An Open Letter to the Makers of “Cloud Atlas”

Dear makers of Cloud Atlas,

Last weekend, my partner and I saw Cloud Atlas – well, most of it. We watched for about two hours and then couldn’t stomach the violence anymore. We chose to leave instead of finding out what happened at the end.

I would’ve walked out sooner, but I was intrigued by the interwoven plot lines and parallel characters. Fascinated by the fragmented, echoing narratives. And impressed by the story’s moral: the film tells us that our choices reverberate to create our past and future, and that our survival depends on living from a sense of oneness.

In some ways, Cloud Atlas is revolutionary. But it isn’t visionary. In spite of its attempt to convey interdependence and inspire compassion, it achieves the exact opposite because of its violence. The purity and beauty of the message are undercut by the hatred shown in scene after scene of graphic fighting and killing.

These times of violence, isolationism, and fear need media that embody an antidote – not a mirror. We need to realize what the character Sonmi 451 supposedly realized in this film: from womb to tomb, we not only rely on each other; we are each other. Sadly, the movie doesn’t let us feel her realization for ourselves or show us a path toward it. Instead, it batters us with the divisiveness and suffering we’re already steeped in.

To be a visionary filmmaker or artist in these times, to really bring home the concept of oneness, requires radical nonviolence. It requires resisting our collective addiction to fear. It calls for extreme integrity and a mind/heart that can imagine a world free of enemies.

Film has the power to ignite our collective imagination, to plant seeds of what we might become. It is a magical medium – its images become our dreams, and then our dreams become our reality. We’re drowning in films that horrifically reflect our suffering. We urgently need films that show us ways out of suffering, ways to heal, ways to nurture our budding understanding of oneness. When we understand our interconnectedness, we’ll do everything possible to cherish life and keep from hurting anyone.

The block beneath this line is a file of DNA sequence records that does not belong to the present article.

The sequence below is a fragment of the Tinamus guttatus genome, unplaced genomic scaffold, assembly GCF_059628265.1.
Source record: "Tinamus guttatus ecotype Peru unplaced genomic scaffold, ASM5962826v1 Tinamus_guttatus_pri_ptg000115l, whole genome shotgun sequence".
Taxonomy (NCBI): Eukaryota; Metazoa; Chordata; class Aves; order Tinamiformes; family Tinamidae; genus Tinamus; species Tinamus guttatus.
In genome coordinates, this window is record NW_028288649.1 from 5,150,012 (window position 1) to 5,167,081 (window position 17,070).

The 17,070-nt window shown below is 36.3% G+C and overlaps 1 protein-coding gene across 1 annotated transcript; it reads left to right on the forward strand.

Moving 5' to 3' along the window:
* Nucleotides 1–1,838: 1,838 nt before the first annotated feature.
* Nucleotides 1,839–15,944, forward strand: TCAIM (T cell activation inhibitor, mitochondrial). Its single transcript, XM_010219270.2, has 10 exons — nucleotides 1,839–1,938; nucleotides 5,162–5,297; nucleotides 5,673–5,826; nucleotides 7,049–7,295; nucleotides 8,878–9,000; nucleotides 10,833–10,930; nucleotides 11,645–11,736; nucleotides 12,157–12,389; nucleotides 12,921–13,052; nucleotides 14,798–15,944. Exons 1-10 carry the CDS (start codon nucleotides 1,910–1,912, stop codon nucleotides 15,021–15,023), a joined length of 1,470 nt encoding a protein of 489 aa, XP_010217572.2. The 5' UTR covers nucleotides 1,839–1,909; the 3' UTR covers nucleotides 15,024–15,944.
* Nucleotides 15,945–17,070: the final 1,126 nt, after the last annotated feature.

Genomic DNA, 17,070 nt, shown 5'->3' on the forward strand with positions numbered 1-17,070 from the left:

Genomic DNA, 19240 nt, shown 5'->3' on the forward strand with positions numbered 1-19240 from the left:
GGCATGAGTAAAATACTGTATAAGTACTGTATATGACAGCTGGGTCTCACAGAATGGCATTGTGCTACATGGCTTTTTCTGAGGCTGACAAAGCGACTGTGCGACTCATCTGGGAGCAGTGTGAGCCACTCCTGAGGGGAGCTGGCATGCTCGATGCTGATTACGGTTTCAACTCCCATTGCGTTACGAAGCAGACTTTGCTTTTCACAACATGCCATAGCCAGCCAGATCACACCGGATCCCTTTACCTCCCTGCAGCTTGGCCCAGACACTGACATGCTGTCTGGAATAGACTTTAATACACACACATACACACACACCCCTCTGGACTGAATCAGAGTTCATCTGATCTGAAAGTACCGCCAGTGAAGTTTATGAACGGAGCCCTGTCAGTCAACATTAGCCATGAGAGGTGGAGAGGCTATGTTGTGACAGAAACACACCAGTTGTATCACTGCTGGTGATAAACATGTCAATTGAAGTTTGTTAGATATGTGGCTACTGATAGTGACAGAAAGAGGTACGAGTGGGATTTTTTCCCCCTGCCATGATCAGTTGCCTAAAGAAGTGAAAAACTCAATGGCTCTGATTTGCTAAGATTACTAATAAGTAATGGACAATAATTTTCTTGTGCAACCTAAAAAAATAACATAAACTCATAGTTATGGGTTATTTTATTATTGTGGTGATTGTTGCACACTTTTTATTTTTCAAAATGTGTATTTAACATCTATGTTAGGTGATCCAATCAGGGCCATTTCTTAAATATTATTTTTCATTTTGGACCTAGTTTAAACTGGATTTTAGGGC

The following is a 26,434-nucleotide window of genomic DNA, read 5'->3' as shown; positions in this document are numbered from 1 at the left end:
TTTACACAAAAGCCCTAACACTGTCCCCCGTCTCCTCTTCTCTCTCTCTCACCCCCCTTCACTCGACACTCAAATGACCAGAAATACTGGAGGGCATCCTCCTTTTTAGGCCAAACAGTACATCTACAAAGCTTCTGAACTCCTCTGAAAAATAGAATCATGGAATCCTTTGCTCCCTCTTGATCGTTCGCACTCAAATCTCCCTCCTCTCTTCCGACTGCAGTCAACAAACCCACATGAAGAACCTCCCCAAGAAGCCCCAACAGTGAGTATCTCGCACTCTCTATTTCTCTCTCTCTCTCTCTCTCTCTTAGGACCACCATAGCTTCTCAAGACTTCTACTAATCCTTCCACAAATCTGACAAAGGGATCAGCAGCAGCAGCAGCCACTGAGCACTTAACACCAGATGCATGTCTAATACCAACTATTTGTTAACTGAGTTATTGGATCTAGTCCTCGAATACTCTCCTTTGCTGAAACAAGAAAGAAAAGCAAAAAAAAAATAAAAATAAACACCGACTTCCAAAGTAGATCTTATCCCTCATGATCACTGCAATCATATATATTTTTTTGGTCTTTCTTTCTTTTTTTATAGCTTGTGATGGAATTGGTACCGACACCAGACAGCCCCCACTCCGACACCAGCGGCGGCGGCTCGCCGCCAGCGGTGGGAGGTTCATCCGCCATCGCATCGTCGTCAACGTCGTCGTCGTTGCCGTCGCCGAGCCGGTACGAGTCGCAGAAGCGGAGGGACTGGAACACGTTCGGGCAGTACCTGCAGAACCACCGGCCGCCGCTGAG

I challenge the makers of Cloud Atlas – and all filmmakers and artists – to call forth your imagination and skill to create media that show humanity our highest potential. Devote your brilliance to showing us the harmlessness and love that blossom when we know we are each other.


Natascha Bruckner


One response to “An Open Letter to the Makers of “Cloud Atlas”

  1. Hi sweet cousin – This post makes me want to watch that movie in order to formulate more precise questions and answer some of the vague ones that I have now. I wonder, from a literary standpoint, how would one grab and keep the attention of average, high school educated people with 2 minute attention spans without the drama created by violence, ignorance, hate, etc.? How would one create a protagonist who does not suffer? How could all of the suffering people relate to such a character? Also, I live with wild creatures. I study their habits, follow their sign and tracks. I enter their homes and spend hundreds of hours visiting silently with them. I watch them without them ever knowing I’m watching. What I find is that they have no preoccupation with violence or non-violence. They simply do what they must in order to survive. They fight for their lives. For the rest of the living world (everything non-human), violence is a necessary tool to find food, to feed their young and to protect themselves from those that would harm and/or eat them. I understand well that humans are unique in that we can transcend these behaviors and gather food, like vegetables, that we can’t hear cry, can’t recognize as living as easily as things with eyes, yet suffer just the same when we harvest them. The only way to avoid this is to eat things that have fallen or, basically, lost their lives to other forms of death. Even on a cellular level we see signs of violence. Sperm from two men, when introduced to the same egg, will form “battle lines” and, like two football teams (quite literally), kill each other in an attempt to get a “runner” through the opposing line. So, I wonder, is it possible to remove violence from life? Not without removing life. While we raise our children to live non-violently, we also teach them that it exists and teach them ways to protect themselves from violence. Every story has violence because it reflects the living experience, regardless of what life form you call yourself. How would a story hold our interest without drama, suffering and redemption? Nobody wants to watch somebody wake up, meditate, eat, work in the garden, eat, sit in the sun, read, eat, do laundry, laugh with friends, eat and go to bed. Boring! Peace may be found in every step, but not every story. Love you deeply!

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